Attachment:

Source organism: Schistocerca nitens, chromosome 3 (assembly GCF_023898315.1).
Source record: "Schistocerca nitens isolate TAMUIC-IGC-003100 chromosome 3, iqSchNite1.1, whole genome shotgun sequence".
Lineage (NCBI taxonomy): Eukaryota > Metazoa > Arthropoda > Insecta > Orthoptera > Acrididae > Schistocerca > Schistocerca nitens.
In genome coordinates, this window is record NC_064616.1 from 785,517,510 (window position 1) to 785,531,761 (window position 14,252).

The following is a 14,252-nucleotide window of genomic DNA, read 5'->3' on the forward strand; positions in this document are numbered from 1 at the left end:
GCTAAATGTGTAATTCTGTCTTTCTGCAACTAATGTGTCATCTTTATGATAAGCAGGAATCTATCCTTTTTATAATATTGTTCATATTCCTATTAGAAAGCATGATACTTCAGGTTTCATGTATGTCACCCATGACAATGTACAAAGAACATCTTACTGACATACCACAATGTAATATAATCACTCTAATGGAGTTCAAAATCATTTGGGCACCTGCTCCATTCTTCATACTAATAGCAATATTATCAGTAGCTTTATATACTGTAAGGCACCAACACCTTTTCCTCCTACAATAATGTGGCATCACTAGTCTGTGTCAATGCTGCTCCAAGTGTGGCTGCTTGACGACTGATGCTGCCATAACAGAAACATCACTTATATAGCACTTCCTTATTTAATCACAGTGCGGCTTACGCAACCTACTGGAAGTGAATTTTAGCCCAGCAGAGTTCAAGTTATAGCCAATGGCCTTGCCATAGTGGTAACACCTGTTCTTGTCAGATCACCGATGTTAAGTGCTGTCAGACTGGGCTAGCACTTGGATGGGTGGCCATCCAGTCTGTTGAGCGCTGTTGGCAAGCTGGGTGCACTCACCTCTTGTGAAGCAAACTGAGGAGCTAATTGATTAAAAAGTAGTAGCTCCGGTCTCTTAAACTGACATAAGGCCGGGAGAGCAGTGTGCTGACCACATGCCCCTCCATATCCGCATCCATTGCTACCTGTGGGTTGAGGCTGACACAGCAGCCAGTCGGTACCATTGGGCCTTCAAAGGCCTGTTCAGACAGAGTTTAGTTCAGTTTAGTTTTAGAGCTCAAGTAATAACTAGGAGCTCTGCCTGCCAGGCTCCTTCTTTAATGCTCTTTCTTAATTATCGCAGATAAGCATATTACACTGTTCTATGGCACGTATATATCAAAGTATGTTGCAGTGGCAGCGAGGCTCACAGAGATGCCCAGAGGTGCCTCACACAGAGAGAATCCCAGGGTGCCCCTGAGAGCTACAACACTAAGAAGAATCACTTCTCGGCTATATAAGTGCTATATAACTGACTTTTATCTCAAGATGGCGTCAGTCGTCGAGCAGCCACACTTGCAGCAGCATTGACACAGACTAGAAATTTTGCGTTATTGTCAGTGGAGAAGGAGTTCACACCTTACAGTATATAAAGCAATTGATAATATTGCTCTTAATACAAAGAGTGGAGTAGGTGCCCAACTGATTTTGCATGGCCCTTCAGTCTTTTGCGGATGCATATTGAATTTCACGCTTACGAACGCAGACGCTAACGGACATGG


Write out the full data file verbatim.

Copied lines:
Source organism: Schistocerca nitens, chromosome 3 (assembly GCF_023898315.1).
Source record: "Schistocerca nitens isolate TAMUIC-IGC-003100 chromosome 3, iqSchNite1.1, whole genome shotgun sequence".
Lineage (NCBI taxonomy): Eukaryota > Metazoa > Arthropoda > Insecta > Orthoptera > Acrididae > Schistocerca > Schistocerca nitens.
In genome coordinates, this window is record NC_064616.1 from 785,517,510 (window position 1) to 785,531,761 (window position 14,252).

The following is a 14,252-nucleotide window of genomic DNA, read 5'->3' on the forward strand; positions in this document are numbered from 1 at the left end:
GCTAAATGTGTAATTCTGTCTTTCTGCAACTAATGTGTCATCTTTATGATAAGCAGGAATCTATCCTTTTTATAATATTGTTCATATTCCTATTAGAAAGCATGATACTTCAGGTTTCATGTATGTCACCCATGACAATGTACAAAGAACATCTTACTGACATACCACAATGTAATATAATCACTCTAATGGAGTTCAAAATCATTTGGGCACCTGCTCCATTCTTCATACTAATAGCAATATTATCAGTAGCTTTATATACTGTAAGGCACCAACACCTTTTCCTCCTACAATAATGTGGCATCACTAGTCTGTGTCAATGCTGCTCCAAGTGTGGCTGCTTGACGACTGATGCTGCCATAACAGAAACATCACTTATATAGCACTTCCTTATTTAATCACAGTGCGGCTTACGCAACCTACTGGAAGTGAATTTTAGCCCAGCAGAGTTCAAGTTATAGCCAATGGCCTTGCCATAGTGGTAACACCTGTTCTTGTCAGATCACCGATGTTAAGTGCTGTCAGACTGGGCTAGCACTTGGATGGGTGGCCATCCAGTCTGTTGAGCGCTGTTGGCAAGCTGGGTGCACTCACCTCTTGTGAAGCAAACTGAGGAGCTAATTGATTAAAAAGTAGTAGCTCCGGTCTCTTAAACTGACATAAGGCCGGGAGAGCAGTGTGCTGACCACATGCCCCTCCATATCCGCATCCATTGCTACCTGTGGGTTGAGGCTGACACAGCAGCCAGTCGGTACCATTGGGCCTTCAAAGGCCTGTTCAGACAGAGTTTAGTTCAGTTTAGTTTTAGAGCTCAAGTAATAACTAGGAGCTCTGCCTGCCAGGCTCCTTCTTTAATGCTCTTTCTTAATTATCGCAGATAAGCATATTACACTGTTCTATGGCACGTATATATCAAAGTATGTTGCAGTGGCAGCGAGGCTCACAGAGATGCCCAGAGGTGCCTCACACAGAGAGAATCCCAGGGTGCCCCTGAGAGCTACAACACTAAGAAGAATCACTTCTCGGCTATATAAGTGCTATATAACTGACTTTTATCTCAAGATGGCGTCAGTCGTCGAGCAGCCACACTTGCAGCAGCATTGACACAGACTAGAAATTTTGCGTTATTGTCAGTGGAGAAGGAGTTCACACCTTACAGTATATAAAGCAATTGATAATATTGCTCTTAATACAAAGAGTGGAGTAGGTGCCCAACTGATTTTGCATGGCCCTTCAGTCTTTTGCGGATGCATATTGAATTTCACGCTTACGAACGCAGACGCTAACGGACATGG